Making Sense of Supply Chain Technology

Written by Garth Atchley
Find me on:
3 minute read


A recent Horizon blog post about supply chain technology pointed out that “by taking advantage of these technologies, retailers can improve their bottom line while also providing a better customer experience.” Who wouldn’t want to improve their bottom line and provide a better customer experience, whether a retailer or anyone else in the supply chain?

If you’re evaluating whether it’s time for your business to invest in supply chain technologies, or if you are tasked with using those tools, and you need to know where to start, our Supply Chain Technology Basics eBook is for you. Or perhaps you’re well-versed in supply chain management or business technology, but not necessarily how they work together, then this eBook is for you, too.

Working with customers over many years who rely on various supply chain technologies, and our own firsthand experience has taught us a lot about the benefits of the myriad tools and capabilities that exist in the market. We’re also keenly aware of how challenging it can be for our customers to navigate and make sense of these technologies to ultimately determine which tools can accomplish their “jobs to be done.”

Here are a few of the things we’ve found:

  1. There is an almost infinite array of technologies available, both general capabilities and tools for specific functions. Determining which technologies will actually help, and which won’t, is a formidable task. Frequently the technology provider’s marketing materials can leave you with more questions than answers about what the tool does.
  2. Technologies, even trendy ones, are not a silver bullet. They are only beneficial if they help you get your job done. To make sense of the range of tools available, first, you must understand the job to be done, and then ask whether technology can help you get it done better, faster, or cheaper. If it can’t, then you should move on.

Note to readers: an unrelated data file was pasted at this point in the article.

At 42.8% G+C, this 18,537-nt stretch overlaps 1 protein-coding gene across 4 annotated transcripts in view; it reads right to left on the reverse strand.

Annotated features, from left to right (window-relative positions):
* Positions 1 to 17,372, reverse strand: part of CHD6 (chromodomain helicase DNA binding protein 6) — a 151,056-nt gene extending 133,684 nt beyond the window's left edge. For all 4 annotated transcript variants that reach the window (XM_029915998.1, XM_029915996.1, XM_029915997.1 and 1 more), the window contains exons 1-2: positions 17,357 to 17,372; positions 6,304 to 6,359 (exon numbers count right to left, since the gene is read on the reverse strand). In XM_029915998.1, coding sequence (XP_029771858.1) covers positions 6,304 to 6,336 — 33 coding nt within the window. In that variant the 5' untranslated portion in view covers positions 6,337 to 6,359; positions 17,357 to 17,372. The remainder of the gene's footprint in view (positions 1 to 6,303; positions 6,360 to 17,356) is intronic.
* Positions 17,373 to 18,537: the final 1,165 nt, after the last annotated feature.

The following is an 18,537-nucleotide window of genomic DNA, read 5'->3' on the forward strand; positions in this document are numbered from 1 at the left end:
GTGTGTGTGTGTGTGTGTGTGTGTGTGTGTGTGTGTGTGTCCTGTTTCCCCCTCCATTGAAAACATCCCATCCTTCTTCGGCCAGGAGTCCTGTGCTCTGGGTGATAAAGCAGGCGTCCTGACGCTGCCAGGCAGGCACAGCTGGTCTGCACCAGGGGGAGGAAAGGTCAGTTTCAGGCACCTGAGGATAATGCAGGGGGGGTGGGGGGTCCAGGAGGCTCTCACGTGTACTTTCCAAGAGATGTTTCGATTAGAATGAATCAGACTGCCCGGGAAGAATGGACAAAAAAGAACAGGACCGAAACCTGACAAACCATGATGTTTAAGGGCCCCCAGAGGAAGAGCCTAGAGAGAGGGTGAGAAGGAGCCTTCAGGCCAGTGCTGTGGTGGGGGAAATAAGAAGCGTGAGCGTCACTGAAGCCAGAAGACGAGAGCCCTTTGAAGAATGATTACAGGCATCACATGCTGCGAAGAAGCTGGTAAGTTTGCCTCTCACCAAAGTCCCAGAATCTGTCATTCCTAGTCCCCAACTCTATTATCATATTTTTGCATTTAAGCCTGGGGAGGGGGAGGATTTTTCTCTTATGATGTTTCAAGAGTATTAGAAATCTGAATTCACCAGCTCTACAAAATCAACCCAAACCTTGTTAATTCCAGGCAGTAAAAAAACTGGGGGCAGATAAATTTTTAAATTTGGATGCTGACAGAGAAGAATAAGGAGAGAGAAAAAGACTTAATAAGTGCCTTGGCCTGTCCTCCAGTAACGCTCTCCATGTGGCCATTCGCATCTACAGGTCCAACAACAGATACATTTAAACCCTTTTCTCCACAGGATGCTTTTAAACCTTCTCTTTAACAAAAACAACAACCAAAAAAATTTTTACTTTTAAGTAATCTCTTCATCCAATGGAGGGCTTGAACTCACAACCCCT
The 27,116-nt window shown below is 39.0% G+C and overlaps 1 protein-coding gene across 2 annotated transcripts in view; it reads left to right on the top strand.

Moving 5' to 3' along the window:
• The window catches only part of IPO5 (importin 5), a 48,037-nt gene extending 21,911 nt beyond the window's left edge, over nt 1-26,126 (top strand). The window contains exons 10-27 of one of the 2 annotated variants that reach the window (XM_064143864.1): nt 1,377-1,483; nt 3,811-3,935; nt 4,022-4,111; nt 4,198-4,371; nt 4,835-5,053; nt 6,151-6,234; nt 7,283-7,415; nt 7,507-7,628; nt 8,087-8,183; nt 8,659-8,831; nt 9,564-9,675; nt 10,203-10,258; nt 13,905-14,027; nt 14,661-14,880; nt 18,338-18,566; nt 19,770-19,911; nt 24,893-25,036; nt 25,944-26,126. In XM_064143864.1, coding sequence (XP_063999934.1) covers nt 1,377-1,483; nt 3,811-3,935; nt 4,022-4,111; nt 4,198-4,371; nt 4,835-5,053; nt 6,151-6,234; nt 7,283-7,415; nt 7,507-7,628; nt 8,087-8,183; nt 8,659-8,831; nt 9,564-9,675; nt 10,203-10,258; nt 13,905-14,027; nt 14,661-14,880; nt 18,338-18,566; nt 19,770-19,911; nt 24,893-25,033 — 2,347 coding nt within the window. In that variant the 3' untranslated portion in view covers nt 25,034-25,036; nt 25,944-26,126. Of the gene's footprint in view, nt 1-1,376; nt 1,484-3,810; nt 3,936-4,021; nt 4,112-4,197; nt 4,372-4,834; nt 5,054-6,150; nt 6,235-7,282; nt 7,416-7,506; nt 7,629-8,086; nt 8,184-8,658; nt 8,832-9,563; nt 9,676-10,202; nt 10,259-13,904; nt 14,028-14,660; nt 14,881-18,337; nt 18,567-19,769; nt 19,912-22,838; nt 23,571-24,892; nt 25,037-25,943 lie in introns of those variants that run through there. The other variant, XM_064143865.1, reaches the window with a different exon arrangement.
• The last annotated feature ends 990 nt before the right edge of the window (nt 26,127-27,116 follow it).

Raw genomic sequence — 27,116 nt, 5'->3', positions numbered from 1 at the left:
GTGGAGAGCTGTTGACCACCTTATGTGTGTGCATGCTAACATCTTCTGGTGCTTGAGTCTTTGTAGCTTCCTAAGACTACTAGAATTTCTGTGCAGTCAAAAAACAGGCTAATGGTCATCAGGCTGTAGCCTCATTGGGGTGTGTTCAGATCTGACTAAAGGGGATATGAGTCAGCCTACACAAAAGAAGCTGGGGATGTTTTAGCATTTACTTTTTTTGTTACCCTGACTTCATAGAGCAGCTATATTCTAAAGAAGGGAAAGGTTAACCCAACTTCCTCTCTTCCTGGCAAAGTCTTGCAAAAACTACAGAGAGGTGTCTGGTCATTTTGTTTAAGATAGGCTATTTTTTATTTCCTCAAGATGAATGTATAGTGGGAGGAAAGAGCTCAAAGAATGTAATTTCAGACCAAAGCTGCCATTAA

3. The tech marketplace is full of jargon, acronyms, and terminology that make it harder to know what each tool does and how it can help you, all the more so for new and emerging technologies than existing ones. To become familiar with technology and have meaningful conversations with vendors and business partners, you must be able to demystify the language.

The Supply Chain Technology Basics eBook will help you cut through the marketing jargon, identify the core function of a technology tool, and connect it with a phase of the supply chain that you want to manage better. It gives you a survey of major technologies so you can quickly grasp the purpose, features, and benefits of the topic(s) that interest you the most right now. It will give you a basic understanding of what each kind of tech is and does, in a digestible and easy-to-read format.

This eBook won’t make you an expert on supply chain technology, but it will enable you to focus further research into specific tools that seem promising and to have useful conversations with the vendors of those tools, as well as other business partners.

In the end, we want you to be successful in managing your business. One of the ways we can do that is to help you find the right technology tools, implement them, and then use them in partnership with us and your other logistics service providers. Supply Chain Technology Basics is the first step in that journey.


New call-to-action


Blog was originally posted on February 9, 2023 1 PM

Topics: Supply Chain, technology

Garth Atchley

Written by Garth Atchley

Garth has been with Expeditors since 1995 and currently manages user engagement for EXP.O NOW, our online customer application platform, as well as Expeditors’ Customer Technology Solutions program. His career with Expeditors includes roles in Customs brokerage leadership, transition & implementation, global account management, Tradewin (Expeditors’ wholly-owned trade compliance subsidiary), and Supply Chain Solutions. Garth is a graduate of Virginia Tech, and Universita’ Bocconi SDA in Milan, Italy, where he received a Master’s in International Economics and Management. He is a Licensed Customs Broker.

3 minute read